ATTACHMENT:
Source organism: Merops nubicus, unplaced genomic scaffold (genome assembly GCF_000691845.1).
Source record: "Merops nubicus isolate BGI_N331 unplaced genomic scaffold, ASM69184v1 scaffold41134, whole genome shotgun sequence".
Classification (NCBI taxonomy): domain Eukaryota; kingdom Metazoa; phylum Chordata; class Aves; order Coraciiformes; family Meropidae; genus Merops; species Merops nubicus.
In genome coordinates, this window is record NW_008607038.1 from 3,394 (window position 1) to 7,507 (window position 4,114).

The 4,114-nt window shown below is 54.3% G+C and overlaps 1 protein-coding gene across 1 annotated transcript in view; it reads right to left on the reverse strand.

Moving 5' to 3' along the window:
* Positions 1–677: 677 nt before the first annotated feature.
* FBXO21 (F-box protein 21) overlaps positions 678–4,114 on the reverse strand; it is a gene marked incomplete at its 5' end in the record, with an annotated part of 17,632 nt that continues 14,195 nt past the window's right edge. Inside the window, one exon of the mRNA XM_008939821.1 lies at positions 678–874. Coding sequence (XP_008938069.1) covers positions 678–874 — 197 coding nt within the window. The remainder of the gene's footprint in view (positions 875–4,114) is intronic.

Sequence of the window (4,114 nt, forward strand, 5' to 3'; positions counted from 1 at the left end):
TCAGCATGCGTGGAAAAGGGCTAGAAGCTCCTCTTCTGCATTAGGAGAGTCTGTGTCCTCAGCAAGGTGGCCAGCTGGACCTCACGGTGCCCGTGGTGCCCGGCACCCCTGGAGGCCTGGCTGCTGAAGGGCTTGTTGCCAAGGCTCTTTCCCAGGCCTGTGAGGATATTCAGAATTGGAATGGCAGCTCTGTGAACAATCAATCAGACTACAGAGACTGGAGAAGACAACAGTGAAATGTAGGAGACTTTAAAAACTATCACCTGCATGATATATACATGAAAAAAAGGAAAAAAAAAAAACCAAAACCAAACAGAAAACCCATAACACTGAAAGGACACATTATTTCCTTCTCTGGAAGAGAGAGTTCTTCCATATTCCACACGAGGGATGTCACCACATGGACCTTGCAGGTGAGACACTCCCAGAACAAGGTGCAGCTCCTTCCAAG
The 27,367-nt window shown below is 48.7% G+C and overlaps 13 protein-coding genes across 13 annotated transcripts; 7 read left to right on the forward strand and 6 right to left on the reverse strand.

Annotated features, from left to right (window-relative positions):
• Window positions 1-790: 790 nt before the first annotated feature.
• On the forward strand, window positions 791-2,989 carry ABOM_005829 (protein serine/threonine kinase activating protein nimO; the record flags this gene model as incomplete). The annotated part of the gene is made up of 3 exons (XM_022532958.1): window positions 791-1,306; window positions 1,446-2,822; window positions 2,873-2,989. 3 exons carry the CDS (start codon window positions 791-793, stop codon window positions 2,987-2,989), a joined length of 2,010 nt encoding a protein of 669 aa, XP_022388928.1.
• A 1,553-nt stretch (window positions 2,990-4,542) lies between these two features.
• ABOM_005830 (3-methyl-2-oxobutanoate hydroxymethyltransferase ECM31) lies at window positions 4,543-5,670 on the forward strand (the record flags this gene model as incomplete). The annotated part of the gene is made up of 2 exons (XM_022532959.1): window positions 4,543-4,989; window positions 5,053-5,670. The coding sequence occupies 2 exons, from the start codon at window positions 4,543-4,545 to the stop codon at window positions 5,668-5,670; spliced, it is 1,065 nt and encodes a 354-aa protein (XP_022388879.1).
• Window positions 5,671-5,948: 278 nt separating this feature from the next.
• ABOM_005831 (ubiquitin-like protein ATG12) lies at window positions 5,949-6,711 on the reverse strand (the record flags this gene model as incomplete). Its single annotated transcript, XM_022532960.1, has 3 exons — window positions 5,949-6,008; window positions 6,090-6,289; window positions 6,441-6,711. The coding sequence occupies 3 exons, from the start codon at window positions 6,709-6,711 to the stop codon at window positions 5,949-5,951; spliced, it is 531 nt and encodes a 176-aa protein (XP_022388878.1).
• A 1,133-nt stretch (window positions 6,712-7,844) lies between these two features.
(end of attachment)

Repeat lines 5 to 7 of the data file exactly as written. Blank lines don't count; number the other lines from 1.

The 4,114-nt window shown below is 54.3% G+C and overlaps 1 protein-coding gene across 1 annotated transcript in view; it reads right to left on the reverse strand.

Moving 5' to 3' along the window:
* Positions 1–677: 677 nt before the first annotated feature.